their window—a small slip resulting in a slip of six months or more—caused some disappointments, but the proactive communication of the consequences eliminated the surprise factor.
Another client had a parting of ways with a systems integration firm partway through a project and needed to quickly find a new firm and restart the effort. In order to avoid the significant schedule delay that would normally be associated with this setback, they reduced the scope of their effort significantly, stripping out all optional functionality for the first release to reduce the complexity (and risk) of the project for their new vendor.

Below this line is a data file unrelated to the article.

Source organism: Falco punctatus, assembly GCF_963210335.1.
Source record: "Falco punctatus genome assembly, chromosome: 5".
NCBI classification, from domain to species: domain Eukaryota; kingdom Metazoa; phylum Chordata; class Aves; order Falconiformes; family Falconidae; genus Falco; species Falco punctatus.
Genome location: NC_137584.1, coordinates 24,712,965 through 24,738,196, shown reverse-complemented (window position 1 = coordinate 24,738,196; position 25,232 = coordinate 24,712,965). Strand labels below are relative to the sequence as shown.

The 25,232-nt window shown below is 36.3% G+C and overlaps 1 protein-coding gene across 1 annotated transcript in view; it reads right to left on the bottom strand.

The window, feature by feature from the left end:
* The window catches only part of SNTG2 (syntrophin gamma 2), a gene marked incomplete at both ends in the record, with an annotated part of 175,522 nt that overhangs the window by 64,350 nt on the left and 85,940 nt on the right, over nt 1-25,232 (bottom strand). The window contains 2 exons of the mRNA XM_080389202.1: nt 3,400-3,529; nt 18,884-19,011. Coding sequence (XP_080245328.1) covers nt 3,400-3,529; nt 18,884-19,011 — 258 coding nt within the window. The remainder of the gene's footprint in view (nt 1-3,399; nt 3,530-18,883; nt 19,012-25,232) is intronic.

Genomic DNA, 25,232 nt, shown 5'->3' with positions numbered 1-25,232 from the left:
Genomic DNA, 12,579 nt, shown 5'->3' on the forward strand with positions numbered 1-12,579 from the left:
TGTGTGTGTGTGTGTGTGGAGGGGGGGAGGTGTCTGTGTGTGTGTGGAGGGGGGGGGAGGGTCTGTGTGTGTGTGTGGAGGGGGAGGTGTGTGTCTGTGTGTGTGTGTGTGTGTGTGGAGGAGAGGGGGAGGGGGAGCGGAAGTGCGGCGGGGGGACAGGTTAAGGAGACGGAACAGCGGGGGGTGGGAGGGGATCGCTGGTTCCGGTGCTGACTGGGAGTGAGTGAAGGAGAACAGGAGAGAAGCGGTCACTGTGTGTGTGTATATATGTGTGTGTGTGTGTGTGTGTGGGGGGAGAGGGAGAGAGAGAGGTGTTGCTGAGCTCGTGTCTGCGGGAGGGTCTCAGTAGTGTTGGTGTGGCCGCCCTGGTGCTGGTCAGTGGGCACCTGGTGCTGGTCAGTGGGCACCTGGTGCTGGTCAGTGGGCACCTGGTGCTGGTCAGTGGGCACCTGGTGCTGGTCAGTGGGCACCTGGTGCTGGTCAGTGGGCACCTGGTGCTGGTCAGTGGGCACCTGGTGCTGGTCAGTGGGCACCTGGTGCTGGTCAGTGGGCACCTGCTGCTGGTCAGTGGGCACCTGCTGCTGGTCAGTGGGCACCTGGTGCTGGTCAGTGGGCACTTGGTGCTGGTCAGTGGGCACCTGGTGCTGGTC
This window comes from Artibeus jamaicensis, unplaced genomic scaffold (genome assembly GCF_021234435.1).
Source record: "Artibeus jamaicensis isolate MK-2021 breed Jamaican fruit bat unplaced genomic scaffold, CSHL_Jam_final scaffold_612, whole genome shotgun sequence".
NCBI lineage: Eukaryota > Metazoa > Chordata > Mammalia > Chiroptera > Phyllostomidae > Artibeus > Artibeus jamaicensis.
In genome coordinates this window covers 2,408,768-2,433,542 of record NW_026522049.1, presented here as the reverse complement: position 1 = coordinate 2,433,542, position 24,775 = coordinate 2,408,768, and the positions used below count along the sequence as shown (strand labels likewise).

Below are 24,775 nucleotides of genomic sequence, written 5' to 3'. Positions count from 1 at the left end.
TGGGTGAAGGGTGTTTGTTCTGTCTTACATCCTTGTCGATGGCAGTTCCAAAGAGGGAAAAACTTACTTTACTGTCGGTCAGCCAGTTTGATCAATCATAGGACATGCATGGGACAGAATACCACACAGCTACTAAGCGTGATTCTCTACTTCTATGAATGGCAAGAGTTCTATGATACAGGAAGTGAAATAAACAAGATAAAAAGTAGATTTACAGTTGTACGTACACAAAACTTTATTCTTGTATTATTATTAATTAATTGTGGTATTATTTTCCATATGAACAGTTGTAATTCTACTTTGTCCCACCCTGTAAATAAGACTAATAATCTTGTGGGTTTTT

Proactively identifying risk and then acting to assure that risks are mitigated, monitored, and effectively communicated is what project management is all about. This doesn’t guarantee that there won’t be surprises, it just decreases the likelihood that they will be of the unpleasant, “How could you not see this coming?” variety. This helps conserve energy and sympathy for the inevitable surprises that the future holds.